Fall Color Schemes

This California living room showcases an autumn color palette — ranging from pale yellow, soft pumpkin orange, and deep crimson — much like the changing color of leaves. Designer Kathryn M. Ireland also used a variety of patterns and textures.
In this "drinks room," the deep red upholstered door and walls are reminiscent of a juicy, ripe red apple.

The brightness of this entry hall, designed by Lee Bierly and Christopher Drake, feels like a day in late September. The leaves have only begun to change, and the sun is still shining bright.

Peachy shades of pumpkin set the mood in this cheerful breakfast room.
Smith had the kitchen cabinets painted a warm, mellow shade of yellow while the seating area is in orange, both shades reminiscent of yellow and butternut squash. The neutral wooden chairs and stools blend the breakfast room and the kitchen together.
This living room feels warm and cozy. The vintage carpet is the color of late-autumn maple leaves, orange-red.

Soft golden orange colors to provide romantic ambiance and warmth to this luxurious master bath.
(Thanks House Beautiful for photos)

1 Wedding & 2 Receptions Later--

This summer my son married the love of his life.  The wedding took place in Washington DC.

We celebrated in Utah...
A wonderful outdoor French inspired celebration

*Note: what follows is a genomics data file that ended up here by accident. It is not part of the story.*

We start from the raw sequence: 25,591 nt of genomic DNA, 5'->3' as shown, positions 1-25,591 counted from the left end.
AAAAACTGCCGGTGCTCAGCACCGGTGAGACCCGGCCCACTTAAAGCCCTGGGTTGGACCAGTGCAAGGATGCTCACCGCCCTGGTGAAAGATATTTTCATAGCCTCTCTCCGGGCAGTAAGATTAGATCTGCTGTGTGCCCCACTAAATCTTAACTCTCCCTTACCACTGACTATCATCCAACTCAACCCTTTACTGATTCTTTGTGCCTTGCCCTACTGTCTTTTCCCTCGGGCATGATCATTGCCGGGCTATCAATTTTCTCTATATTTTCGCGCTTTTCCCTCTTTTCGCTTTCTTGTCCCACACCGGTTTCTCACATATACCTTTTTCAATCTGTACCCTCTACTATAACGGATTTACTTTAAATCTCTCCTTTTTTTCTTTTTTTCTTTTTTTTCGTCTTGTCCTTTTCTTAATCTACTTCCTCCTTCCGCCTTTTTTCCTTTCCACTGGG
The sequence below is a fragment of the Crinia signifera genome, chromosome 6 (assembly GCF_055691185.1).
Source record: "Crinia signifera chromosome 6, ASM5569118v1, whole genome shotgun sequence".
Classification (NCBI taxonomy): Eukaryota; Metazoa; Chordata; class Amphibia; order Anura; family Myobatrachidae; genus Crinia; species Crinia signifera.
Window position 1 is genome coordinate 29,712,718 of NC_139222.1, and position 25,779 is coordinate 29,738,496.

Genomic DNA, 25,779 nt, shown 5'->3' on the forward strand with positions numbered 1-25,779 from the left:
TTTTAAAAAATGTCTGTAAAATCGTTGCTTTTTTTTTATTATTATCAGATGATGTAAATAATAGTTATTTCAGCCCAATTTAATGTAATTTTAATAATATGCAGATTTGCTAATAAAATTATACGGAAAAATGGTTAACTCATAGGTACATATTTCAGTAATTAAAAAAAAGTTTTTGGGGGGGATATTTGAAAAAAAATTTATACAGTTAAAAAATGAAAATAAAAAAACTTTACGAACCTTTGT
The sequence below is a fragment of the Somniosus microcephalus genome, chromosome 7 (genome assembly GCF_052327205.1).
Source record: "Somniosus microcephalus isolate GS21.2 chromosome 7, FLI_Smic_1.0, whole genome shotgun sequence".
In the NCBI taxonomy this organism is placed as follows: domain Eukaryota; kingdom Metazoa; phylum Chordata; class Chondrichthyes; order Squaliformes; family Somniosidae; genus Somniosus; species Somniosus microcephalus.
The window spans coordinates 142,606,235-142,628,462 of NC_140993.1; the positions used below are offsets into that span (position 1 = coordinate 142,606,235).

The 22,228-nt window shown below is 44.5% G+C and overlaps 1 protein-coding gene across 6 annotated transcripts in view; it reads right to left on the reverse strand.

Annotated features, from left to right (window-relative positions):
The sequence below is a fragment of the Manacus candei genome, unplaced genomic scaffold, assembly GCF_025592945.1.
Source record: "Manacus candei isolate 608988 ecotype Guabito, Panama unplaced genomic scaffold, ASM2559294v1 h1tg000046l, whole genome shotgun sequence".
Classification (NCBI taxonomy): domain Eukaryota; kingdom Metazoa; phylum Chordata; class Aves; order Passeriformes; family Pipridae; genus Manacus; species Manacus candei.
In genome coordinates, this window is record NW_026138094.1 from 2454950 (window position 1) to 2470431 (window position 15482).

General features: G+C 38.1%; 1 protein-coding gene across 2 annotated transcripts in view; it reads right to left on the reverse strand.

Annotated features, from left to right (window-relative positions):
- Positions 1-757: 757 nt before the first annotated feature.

Celebrating in Baltimore, MD.  All the handsome groomsmen...
Washington DC Temple...Breathtaking!
I know I'm biased but this should be in a magazine!
Baltimore festivities...
What a night!

Batten Board Project: BEFORE & AFTER

Living Room- BEFORE

Dining Room- BEFORE

I know that you've seen it hundred's of time in Blog Land but I LOVE LOVE LOVE the look of Batten Board.  I had a really boring 1980's ranch living room/dining room combined.  Ugly faux paint on the walls, ugly carpeting, ugly everywhere you looked.

New wall paint and MDF  put up by my sons and myself. 

It was a Saturday project and went really quickly.  It is surprising how much light reflection the white brings into the space.  I was able to go with a dramatic color on the top; but the rooms still feel bright and light!


(Sorry about the iPhone pictures.  My Hubbies had my camera on his bike ride and dropped it on the road.  Did I mention that it was my NEW Cannon Camera???)
The Batten Board in the dining room is  taller than the Batten Board in the living room.